Four point restraints

  1. At the LTAC Hospital I work at we can not put someone in a four point restraint.

    1. If a patient has wrist restraints on their right and left arm AND the bottom side rails up - is that considered a four point restraint?

    2. Is it appropriate for a patient to have wrist restraints and the upper two side rails up?

    Thank you!
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    About anastasia158

    Joined: Oct '10; Posts: 11; Likes: 1


  3. by   merlee
    Read your facility's policies carefully. Most places consider wrist and ankle restraints as 4-point. I am not sure about the bedrails.

    Best wishes!
  4. by   demylenated
    PLEASE read your policies. Even if this is not considered "four point," it is considered restraints because they can not get out of bed and mobility is obstructed (all 4 side rails are considered restraints). You MUST have a DOCTOR'S order and MUST follow them according to the order AND your facility/Ethics law... Otherwise you COULD be charged with false imprisonment.

    We just happened to cover this today in class... LOL
  5. by   Sun0408
    That would depend on your facility.. All side rails up in my hospital is restrains and illegal so we can only do 3 to be "legal".. Sounds like a tricky situation.. I would go to your DON and ask.. In my state it is illegal in a LTC facility to restrain any of the residents.
  6. by   Esme12
    Restraints are very individualized to each facility and policy and procedure. Four point restraint historically means all four limbs. Laws and standards of practice differ between LTC, LTAC, Acute care and psych facilities. Side rails are considered a form of restraint but are usually NOT included as a "four point" restraint.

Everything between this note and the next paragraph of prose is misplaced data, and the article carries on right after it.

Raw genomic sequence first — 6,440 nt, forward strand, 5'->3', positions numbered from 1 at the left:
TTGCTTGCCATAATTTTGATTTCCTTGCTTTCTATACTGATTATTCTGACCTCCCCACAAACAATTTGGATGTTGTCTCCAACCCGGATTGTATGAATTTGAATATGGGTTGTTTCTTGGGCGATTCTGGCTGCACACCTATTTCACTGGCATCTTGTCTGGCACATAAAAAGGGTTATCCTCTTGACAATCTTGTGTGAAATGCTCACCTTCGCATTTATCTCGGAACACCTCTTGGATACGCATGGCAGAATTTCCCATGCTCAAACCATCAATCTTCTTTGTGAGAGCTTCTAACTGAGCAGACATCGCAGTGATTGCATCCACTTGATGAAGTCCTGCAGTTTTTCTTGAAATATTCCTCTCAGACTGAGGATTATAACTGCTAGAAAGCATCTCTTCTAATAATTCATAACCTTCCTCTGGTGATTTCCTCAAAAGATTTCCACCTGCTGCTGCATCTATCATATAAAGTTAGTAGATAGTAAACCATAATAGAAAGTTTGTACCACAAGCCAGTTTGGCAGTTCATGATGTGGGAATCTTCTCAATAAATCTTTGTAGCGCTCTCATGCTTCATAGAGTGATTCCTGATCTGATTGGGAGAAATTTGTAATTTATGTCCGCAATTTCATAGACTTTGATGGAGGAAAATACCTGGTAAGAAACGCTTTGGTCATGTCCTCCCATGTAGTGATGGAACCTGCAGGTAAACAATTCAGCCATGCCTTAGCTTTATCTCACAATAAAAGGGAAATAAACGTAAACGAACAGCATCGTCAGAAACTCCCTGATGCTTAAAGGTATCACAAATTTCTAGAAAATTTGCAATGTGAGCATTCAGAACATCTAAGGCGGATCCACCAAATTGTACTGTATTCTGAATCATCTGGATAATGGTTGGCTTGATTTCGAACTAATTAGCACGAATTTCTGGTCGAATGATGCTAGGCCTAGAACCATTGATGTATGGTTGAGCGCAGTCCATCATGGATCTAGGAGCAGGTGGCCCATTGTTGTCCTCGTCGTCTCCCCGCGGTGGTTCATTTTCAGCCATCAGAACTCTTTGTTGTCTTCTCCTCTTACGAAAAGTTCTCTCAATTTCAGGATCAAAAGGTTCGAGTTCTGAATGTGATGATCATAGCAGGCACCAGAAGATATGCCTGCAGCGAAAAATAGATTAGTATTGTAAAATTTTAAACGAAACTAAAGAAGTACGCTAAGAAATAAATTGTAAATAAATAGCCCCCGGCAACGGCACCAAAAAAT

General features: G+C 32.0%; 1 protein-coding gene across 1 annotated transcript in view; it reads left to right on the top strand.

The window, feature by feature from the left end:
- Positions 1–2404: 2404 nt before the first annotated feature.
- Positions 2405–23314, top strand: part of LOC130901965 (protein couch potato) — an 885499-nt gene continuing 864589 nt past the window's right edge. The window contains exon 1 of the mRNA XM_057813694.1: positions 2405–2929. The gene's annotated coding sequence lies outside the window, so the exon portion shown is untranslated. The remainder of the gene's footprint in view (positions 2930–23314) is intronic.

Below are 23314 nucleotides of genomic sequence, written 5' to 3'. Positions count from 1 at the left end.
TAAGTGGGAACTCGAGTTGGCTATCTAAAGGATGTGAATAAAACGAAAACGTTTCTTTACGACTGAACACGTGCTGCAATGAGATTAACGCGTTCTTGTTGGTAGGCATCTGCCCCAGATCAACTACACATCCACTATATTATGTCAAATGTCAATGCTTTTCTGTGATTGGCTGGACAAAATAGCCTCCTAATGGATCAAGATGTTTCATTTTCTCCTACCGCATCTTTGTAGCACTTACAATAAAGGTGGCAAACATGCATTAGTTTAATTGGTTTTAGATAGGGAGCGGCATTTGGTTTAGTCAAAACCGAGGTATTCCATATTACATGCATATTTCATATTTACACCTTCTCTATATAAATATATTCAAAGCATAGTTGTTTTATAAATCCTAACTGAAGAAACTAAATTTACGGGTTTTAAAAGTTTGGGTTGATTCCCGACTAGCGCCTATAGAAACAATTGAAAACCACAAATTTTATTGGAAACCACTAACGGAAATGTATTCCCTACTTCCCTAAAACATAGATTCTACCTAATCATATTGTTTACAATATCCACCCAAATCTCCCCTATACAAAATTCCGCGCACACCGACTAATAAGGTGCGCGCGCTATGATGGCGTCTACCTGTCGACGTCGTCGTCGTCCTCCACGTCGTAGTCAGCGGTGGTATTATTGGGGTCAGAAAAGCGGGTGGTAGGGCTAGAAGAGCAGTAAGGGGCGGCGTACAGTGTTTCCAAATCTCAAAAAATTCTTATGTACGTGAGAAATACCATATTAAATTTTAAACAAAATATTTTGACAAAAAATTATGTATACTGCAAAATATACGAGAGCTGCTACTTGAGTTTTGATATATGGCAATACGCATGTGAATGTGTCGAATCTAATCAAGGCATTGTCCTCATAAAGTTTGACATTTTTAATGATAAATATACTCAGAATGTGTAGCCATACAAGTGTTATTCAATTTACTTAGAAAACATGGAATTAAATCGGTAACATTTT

Here is an example of the state of texas
  7. by   Whispera
    The usual definition of four point restraints is restraining both wrists and both ankles. However, that doesn't mean you can restrain both wrists and put lower rails up as well. I can see someone maneuvering the lower half of the body over those side rails and getting into a great deal of discomfort.

    Check your facility's policy...
  8. by   vampiregirl
    I work in a restraint free facility. We do have side rails however. We do an assessment upon admission to figure out what the side rails are being used for in each resident (safety, security, positioning etc). Then we obtain a doctor's order for them. I guess where I'm going with this, is first you have to figure out what the side rails are being used for.

    Another thing to consider, is if the resident can climb over the side rails (especially confused residents). So, I would be very hesitant to use side rails as a restraint. It is a greater risk for some residents to have them up (another option being a low bed w/ floor padding).